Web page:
I posted this on my parallel blog at www.globalenvironmentallaw.com on May 4th. I was unable to post on blogspot because I was in mainland China where the site is blocked. Here is the post: I have been in China during the last week. I left D.C. last Sunday, arriving in Beijing on Monday afternoon. On Monday night I had a wonderful dinner in downtown Beijing with my former student Huang Jing and her new husband. I then spent three days in Hong Kong. It is always refreshing to read the Hong Kong press, which is not subject to the same censorship as the mainland media. A dock workers’s strike in Hong Kong and Wednesday’s May 1 celebration of International Labor Day, drew considerable commentary about the abysmal state of worker’s rights in Hong Kong.
Tom Holland, a columnist for the South China Morning Post wrote a column challenging recent reports by Australia’s Climate Commission and the Pew Charitable Trusts that had lauded China as a green energy leader. Holland does not dispute that China now has 152 gigawatts of renewable energy capacity, more than the U.S.’s 133 gigawatts and the EU’s 128 gigawatts. But, he notes, China’s emissions of greenhouse gases are “climbing at a truly spectacular rate.” Tom Holland, China a Green Leader? Don’t Make Me Laugh, South China Morning Post, May 1, 2013, at B8. In 2011 China’s carbon dioxide emissions rose by 820 million tons, more than total emissions that year by Germany and Romania combined. Holland notes that during the first three months of 2013, coal-fired power plants were the source of 81% of China’s electricity generation, followed by hydropower (11%), natural gas (4%), wind energy (2%) and nuclear (2%).
The reason for my trip to China is to present a paper on “The Role of Civil Society in Environmental Governance in the United States and China” at a conference on comparative environmental governance at the University of Nanjing. I have co-authored the paper with Professor Zhao Huiyu from Shanghai Jiaotong University School of Law. Civil society in China has been very active in protesting environmental conditions and opposing the siting of chemical plants. The Hong Kong press reported that provincial authorities in Chengdu, capital of Sichuan province, have temporarily halted a controversial $6 billion PetroChina chemical plant project in Pengzhou because of concerns over its proximity to an earthquake fault. On April 25 a 33-year old Chinese woman posted on a microblog a call for demonstration on April 27 to oppose the plant, a protest she said had been approved by the authorities. The following day she was arrested by local authorities and her blog post was removed, generating considerable public anger. Patrick Boehler, Chengdu Halts Plant Work Amid Quake Fears, South China Morning Post, May 1, 2013, at A6.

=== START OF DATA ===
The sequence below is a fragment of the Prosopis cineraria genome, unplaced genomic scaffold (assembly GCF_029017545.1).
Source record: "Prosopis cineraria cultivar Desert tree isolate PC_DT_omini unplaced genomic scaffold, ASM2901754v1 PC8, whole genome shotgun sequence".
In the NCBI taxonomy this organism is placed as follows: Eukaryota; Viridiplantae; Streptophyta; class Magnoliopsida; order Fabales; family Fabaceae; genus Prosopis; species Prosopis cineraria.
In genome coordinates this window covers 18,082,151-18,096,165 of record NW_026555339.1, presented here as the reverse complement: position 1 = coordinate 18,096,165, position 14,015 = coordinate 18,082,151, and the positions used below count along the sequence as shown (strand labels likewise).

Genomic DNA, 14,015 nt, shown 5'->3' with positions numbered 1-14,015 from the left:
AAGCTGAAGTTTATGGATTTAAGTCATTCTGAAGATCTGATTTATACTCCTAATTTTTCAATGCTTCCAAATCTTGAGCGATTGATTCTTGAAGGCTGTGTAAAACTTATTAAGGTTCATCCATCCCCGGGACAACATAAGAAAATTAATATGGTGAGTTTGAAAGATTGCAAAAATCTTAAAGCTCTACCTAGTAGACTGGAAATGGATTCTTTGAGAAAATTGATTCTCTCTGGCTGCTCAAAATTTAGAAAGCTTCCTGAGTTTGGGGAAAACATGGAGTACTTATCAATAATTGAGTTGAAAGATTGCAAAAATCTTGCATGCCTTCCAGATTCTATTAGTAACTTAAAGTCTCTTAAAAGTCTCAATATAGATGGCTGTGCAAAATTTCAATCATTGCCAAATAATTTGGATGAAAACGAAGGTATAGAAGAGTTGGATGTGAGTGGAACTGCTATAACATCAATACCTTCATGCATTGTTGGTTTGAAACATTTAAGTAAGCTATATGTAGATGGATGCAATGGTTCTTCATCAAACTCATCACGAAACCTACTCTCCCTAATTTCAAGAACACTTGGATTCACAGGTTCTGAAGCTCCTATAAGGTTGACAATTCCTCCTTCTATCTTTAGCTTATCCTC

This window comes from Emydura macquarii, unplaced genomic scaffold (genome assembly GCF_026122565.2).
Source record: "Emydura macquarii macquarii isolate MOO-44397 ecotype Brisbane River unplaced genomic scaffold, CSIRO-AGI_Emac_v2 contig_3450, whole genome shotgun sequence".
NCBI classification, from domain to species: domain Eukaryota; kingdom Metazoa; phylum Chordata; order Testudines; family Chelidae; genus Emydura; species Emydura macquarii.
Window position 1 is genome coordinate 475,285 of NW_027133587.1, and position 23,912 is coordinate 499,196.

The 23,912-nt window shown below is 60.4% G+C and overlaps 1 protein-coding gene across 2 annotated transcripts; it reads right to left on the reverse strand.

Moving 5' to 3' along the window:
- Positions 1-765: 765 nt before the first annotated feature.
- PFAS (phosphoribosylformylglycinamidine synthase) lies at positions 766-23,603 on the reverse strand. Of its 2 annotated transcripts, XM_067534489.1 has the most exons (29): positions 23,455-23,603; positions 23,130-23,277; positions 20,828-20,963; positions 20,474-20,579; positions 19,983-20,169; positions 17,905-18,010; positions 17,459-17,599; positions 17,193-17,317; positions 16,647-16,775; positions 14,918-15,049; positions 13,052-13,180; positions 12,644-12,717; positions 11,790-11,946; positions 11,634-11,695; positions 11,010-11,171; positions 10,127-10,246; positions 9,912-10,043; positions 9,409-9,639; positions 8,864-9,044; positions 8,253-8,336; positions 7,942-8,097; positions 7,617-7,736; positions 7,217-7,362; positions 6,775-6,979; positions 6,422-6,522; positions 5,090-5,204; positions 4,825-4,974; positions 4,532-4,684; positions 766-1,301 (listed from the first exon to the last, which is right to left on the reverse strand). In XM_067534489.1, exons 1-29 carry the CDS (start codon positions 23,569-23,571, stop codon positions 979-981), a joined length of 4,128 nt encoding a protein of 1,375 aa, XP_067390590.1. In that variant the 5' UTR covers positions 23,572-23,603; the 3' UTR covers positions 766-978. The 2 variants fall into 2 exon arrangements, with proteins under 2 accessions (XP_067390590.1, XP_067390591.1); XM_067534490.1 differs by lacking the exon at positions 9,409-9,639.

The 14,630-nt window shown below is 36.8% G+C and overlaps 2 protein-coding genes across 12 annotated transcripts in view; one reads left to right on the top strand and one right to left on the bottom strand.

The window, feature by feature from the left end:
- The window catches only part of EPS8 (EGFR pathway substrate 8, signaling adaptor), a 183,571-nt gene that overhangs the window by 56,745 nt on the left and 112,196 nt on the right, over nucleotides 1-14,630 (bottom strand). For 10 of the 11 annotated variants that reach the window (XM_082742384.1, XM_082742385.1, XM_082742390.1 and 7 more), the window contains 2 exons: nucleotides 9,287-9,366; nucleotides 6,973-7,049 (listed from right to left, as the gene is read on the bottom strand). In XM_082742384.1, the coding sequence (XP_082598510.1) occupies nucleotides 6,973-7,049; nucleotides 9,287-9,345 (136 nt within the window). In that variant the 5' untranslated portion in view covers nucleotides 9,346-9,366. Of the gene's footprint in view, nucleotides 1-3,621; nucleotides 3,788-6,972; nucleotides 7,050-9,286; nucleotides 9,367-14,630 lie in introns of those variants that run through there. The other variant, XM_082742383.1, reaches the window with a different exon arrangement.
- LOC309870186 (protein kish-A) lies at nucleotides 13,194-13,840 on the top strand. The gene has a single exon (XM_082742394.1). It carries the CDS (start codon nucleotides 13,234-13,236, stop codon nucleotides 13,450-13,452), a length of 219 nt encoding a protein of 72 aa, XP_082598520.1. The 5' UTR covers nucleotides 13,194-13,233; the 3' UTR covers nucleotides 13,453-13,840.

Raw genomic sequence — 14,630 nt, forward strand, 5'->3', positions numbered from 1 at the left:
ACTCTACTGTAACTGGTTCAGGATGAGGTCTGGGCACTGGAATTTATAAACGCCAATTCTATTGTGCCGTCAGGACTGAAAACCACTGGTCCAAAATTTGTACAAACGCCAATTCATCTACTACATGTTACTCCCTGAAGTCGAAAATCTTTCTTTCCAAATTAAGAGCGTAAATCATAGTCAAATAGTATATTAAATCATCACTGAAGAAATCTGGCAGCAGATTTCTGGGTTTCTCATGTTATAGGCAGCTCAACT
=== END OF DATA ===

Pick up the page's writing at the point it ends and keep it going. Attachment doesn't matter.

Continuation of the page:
While waiting to fly to Shanghai on May 3 I was able to watch part of the Washington Nationals/Atlanta Braves baseball game in high definition on my laptop due to the superb free wifi in the Hong Kong airport. On Friday night I had dinner in Shanghai with my co-author Professor Zhao, who is one of the very top environmental law scholars in China. Tomorrow we will be traveling by train to Nanjing for the conference.
Other environmental news items from China include the following. The Guangzhou Daily reported that beginning next month water quality reports for 50 rivers in China will be posted online on a monthly basis. Guangzhou officials also announced plans to build three waste treatment facilities to enable the city to treat 94 percent of its sewage. A construction site in the Pudong area of Shanghai is under investigation for illegally discharging polluted wastewater into a stream that turned the stream black and resulted in a fish kill. Residents posted pictures of the polluted water online, which helped spur the investigation. The Fujian provincial government announced that it had ordered 392 mineral mines to shut down by 2015 because of safety and environmental concerns. Not all of the mines were not found to be violating existing regulations, but they all were deemed to be using substandard safety technology and some were found to be causing pollution of soil and rivers.
In a financial report last week BP revealed that as of March 6 it was facing 2,200 lawsuits over its 2010 Deepwater Horizon oil spill. As the deadline for avoiding a three-year statute of limitations approaches, BP expects to face more lawsuits. BP disclosed that it increased the amount it set aside to pay for claims by private parties pursuant to a settlement it reached last year from $7.8 billion to $8.2 billion. Guy Chazan, BP Hit by Flood of Fresh Lawsuits As Gulf Disaster Claims Deadline Nears, Financial Times, May 1, 2013, at 11. The oil services company Halliburton had revealed the previous week that it increased its reserve to settle Deepwater Horizon claims from $363 million to $1 billion, perhaps a reflection that it has not fared well in the trial that commenced in federal court in New Orleans in February.
A report published last week by the group Climate Central estimates that Hurricane Sandy resulted in nearly 11 billion gallons of raw sewage being released into U.S. waters in October 2012. Storm surges, heavy rain, and electrical outages caused by the storm overwhelmed sewage collection and treatment systems, causing the releases. The report illustrates a serious infrastructure problem. As sea levels rise due to climate change, sewage systems in coastal areas are at increasing risk of being overwhelmed by storms. A copy of the report, Sewage Overflows from Hurricane Sandy, is available online at: http://www.climatecentral.org/pdfs/Sewage.pdf
Tesla now has a dealership in Hong Kong and there are a fair number of electric vehicle charging stations in the city. I will be taking delivery of my all-electric Tesla car on May 9, the day after
I return from China.